|Are preoccupied.||Get their attention first.|
|Are withdrawn.||Initiate relevant discussion.|
Good communications with people who have mental illness starts with listening well. Really hearing someone’s feelings and thoughts is a great gift of love and respect.
People with mental illness could be experiencing auditory hallucinations, overwhelming feelings of depression, intense anxiety, and cognitive disorganization. So we need to avoid arguments and heated communication.
They may feel lonely, inferior to others and disrespected. You may be able to have an influence on these feelings when you demonstrate your positive regard for them. When you show that you accept them and have compassion for them, you offer hope and understanding. As a positive benefit, they may respond better to your requests.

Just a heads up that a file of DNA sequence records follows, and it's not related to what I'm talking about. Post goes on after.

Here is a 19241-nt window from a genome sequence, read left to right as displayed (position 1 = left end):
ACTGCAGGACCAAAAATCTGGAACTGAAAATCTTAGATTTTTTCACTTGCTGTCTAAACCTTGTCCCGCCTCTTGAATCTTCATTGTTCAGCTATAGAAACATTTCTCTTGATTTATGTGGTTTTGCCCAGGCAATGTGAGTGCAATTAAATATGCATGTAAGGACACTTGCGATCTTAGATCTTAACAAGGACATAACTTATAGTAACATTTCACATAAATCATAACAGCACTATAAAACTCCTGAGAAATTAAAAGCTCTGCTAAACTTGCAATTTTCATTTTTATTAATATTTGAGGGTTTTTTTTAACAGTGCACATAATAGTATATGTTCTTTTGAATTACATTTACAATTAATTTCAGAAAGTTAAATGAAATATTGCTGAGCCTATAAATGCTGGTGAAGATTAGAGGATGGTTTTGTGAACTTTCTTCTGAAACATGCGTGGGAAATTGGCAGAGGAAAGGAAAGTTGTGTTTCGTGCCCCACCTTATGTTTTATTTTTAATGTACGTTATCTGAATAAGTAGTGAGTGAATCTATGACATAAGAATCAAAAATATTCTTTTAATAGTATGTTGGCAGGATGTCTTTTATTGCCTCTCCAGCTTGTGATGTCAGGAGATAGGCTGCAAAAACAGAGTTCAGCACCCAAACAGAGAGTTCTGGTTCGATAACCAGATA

What Not to Do: Types of Bad Listeners
This list is from Listening for Heaven’s Sake – Class Notes by Equipping Ministries International. Do any of the listeners below remind you of you? Particularly when you are under stress?
|Type of Listener||Characteristics|
|The Interrogator||Asks lots of questions|
Focuses on the details
Satisfies their own need to know
Focuses on facts rather than feelings
|The General||Gives orders|
Takes command or control
Focuses on the outcome
|The Pharisee||Blames and shames|
Focuses on the person being “bad”
Says “You should” or “You ought to” often
|The Labeler||Oversimplifies problems|
Believes that putting a name to it equals a solution
Has a quick-fix mentality
|The Casserole Person||Tries to cover over pain with food|
Avoids the unpleasant
Expects kind actions to remove pain
|The Historian||Focuses on the past|
Can’t remain in the present
Speaks triggered memories
Loses focus on the speaker
|The Bumper Sticker||Gives trite answers|